Vegetarian diets have been described as being deficient in iron, although numerous studies show that when this occurs, it is usually due to poor meal planning (Leitzmann, 2005). A well-balanced vegetarian or vegan diet provides plenty of iron. In fact, in Western countries, vegetarian diets can contain as much or more iron than mixed diets containing meat (Harvey et al., 2005; Hunt, 2003). Vegetarians and vegans, even with a high dietary fibre (and hence phytate) intake, have been found to have a similar amount of iron in their diets compared to meat-eaters (Craig, 1994). A recent study compared iron intake among 33,000 meat-eaters, 10,000 fish-eaters, 18,000 vegetarians and 2,500 vegans and found that the vegans had the highest intake, followed by the fish-eaters and the vegetarians; the meat-eaters had the lowest intake (Davey, et al., 2003).
    Although vegetarians have lower iron stores, adverse health effects have not been demonstrated with varied vegetarian diets in developed countries. In fact, moderately lower iron stores reduce the risk of some chronic diseases (Hunt, 2003). It is well known that many meat eaters are oversupplied with iron, increasing the risk of cardiovascular disease (CVD) and certain cancers (Leitzmann, 2005).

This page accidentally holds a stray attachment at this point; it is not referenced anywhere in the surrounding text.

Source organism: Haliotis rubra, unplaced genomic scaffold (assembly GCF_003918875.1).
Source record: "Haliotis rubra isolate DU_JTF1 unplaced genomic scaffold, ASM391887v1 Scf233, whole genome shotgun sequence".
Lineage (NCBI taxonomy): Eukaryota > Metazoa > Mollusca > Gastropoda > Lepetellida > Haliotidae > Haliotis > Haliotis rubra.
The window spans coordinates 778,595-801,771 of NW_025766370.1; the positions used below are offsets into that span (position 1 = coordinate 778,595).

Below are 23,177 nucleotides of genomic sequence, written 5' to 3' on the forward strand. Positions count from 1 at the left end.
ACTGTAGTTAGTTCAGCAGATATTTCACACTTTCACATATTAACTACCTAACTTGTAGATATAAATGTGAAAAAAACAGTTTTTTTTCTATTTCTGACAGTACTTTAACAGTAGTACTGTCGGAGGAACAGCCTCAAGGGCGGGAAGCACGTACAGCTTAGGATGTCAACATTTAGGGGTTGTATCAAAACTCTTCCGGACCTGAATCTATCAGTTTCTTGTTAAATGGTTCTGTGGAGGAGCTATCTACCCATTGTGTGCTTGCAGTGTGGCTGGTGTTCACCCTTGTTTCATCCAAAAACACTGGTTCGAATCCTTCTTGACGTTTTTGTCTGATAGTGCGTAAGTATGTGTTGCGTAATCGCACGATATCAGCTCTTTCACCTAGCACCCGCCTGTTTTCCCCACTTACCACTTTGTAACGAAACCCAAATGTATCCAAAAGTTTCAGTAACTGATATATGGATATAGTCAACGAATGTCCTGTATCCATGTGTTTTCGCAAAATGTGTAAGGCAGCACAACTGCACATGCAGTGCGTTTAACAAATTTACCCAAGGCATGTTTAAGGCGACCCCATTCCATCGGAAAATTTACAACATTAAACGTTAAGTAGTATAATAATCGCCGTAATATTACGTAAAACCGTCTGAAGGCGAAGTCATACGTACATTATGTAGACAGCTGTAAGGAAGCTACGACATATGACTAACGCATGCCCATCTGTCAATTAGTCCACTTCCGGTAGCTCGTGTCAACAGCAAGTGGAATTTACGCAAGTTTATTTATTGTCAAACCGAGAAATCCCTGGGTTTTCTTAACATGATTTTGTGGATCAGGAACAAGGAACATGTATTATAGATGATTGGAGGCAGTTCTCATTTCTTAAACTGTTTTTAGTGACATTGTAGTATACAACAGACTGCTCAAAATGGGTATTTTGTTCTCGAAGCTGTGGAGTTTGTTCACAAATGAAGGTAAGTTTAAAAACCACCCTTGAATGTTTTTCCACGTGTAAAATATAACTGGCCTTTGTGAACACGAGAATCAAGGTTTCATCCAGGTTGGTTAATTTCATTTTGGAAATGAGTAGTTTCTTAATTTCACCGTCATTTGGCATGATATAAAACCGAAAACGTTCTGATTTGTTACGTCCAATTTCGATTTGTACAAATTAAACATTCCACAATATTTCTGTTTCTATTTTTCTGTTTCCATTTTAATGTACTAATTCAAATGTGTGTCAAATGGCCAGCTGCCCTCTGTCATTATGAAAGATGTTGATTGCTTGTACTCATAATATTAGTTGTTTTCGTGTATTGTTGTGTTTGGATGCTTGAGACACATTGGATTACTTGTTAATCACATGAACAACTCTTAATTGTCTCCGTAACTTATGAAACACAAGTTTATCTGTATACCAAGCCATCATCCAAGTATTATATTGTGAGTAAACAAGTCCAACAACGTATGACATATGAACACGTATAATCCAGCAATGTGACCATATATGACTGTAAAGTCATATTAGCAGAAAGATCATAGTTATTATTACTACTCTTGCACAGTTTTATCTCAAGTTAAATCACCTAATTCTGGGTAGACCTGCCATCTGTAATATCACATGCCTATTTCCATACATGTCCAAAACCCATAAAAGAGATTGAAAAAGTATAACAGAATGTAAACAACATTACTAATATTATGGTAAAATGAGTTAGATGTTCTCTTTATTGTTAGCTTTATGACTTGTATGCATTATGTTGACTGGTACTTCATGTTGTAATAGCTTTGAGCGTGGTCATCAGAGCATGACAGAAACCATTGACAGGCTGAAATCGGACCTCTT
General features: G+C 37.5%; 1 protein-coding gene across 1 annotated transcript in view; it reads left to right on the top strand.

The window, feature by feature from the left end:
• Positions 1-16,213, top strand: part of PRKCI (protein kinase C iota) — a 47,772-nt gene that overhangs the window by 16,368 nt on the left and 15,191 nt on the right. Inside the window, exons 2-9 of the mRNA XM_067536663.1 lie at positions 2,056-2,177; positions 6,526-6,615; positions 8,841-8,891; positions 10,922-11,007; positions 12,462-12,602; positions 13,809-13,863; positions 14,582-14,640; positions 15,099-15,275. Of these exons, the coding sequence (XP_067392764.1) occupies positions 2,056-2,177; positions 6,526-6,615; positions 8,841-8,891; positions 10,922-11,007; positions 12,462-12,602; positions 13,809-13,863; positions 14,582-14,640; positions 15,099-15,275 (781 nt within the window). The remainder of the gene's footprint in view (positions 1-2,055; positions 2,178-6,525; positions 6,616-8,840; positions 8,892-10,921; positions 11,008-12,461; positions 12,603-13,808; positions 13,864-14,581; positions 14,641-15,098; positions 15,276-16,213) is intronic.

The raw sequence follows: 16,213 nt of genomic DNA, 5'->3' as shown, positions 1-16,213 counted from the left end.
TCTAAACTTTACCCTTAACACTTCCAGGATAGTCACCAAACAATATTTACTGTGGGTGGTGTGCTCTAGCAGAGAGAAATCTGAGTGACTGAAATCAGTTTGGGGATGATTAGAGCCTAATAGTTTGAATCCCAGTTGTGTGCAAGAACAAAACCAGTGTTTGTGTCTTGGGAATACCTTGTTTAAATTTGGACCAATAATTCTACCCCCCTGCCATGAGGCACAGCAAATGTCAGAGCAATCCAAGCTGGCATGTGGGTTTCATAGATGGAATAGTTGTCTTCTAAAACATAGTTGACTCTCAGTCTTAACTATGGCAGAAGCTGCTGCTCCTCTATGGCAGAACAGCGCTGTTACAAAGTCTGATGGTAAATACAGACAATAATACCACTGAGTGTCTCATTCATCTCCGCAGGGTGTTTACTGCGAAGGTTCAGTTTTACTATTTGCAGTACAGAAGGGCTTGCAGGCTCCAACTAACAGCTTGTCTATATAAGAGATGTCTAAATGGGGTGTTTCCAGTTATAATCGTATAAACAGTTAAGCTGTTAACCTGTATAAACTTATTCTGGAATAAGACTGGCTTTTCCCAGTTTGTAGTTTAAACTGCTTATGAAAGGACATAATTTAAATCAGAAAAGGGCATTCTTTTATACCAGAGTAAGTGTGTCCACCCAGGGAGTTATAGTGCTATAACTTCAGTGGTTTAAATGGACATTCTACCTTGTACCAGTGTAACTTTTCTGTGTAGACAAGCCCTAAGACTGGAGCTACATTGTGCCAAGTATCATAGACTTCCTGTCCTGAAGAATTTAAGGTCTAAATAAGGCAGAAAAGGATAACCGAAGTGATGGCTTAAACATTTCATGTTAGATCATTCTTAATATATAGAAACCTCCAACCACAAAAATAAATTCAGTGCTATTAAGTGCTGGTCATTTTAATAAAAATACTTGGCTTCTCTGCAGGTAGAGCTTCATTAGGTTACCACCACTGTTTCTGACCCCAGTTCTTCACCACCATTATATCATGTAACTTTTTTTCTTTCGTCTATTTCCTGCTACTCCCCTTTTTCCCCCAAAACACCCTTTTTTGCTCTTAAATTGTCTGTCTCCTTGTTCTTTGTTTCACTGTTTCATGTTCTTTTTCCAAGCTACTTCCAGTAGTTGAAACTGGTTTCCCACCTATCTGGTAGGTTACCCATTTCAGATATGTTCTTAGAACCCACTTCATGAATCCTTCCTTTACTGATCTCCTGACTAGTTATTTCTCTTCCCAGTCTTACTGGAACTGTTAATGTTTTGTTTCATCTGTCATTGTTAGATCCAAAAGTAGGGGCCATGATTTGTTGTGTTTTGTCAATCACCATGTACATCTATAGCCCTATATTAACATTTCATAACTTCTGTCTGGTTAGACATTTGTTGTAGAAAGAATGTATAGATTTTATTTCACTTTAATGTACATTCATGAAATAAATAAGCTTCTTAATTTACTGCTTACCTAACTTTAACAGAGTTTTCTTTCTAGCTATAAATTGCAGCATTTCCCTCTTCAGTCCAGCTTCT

1. Dr. Elliott Post author

      Hi Pat,

      I thought your reply was wonderful! I certainly can’t argue with all those citations, and perhaps, it wasn’t the lack of iron in my personal vegetarianism stint that caused my lethargy.

      Coincidentally, the day you posted this (and before I had read it), I was out eating lunch with a colleague – we had a very interesting conversation that paralleled what you’re saying. My friend lives in Toronto and has recently switched to a vegan version of the paleolithic diet (something I thought wouldn’t be possible!) and he was gently suggesting that what current-day science views as the “required” amount of protein may be incorrect. He had some thought-provoking points that I wasn’t able to argue against, such as how herbivores (think of a cow) can grow so large with the little amount of protein they get in grass, and how there are athletic fruitarians not only living, but thriving!

      He started me thinking…

      What I do know is that science has a far way to go before it can claim we “know it all” and that it’s always best to stay open to new information and developments in nutritional science. Also, as no two individuals are alike, different factors (genetics, ability to detoxify, physical activity, blood type, etc.) come into play in our ability to thrive on a diet, therefore, although a diet may work great for one individual, it may not for his neighbor.

      Dr. E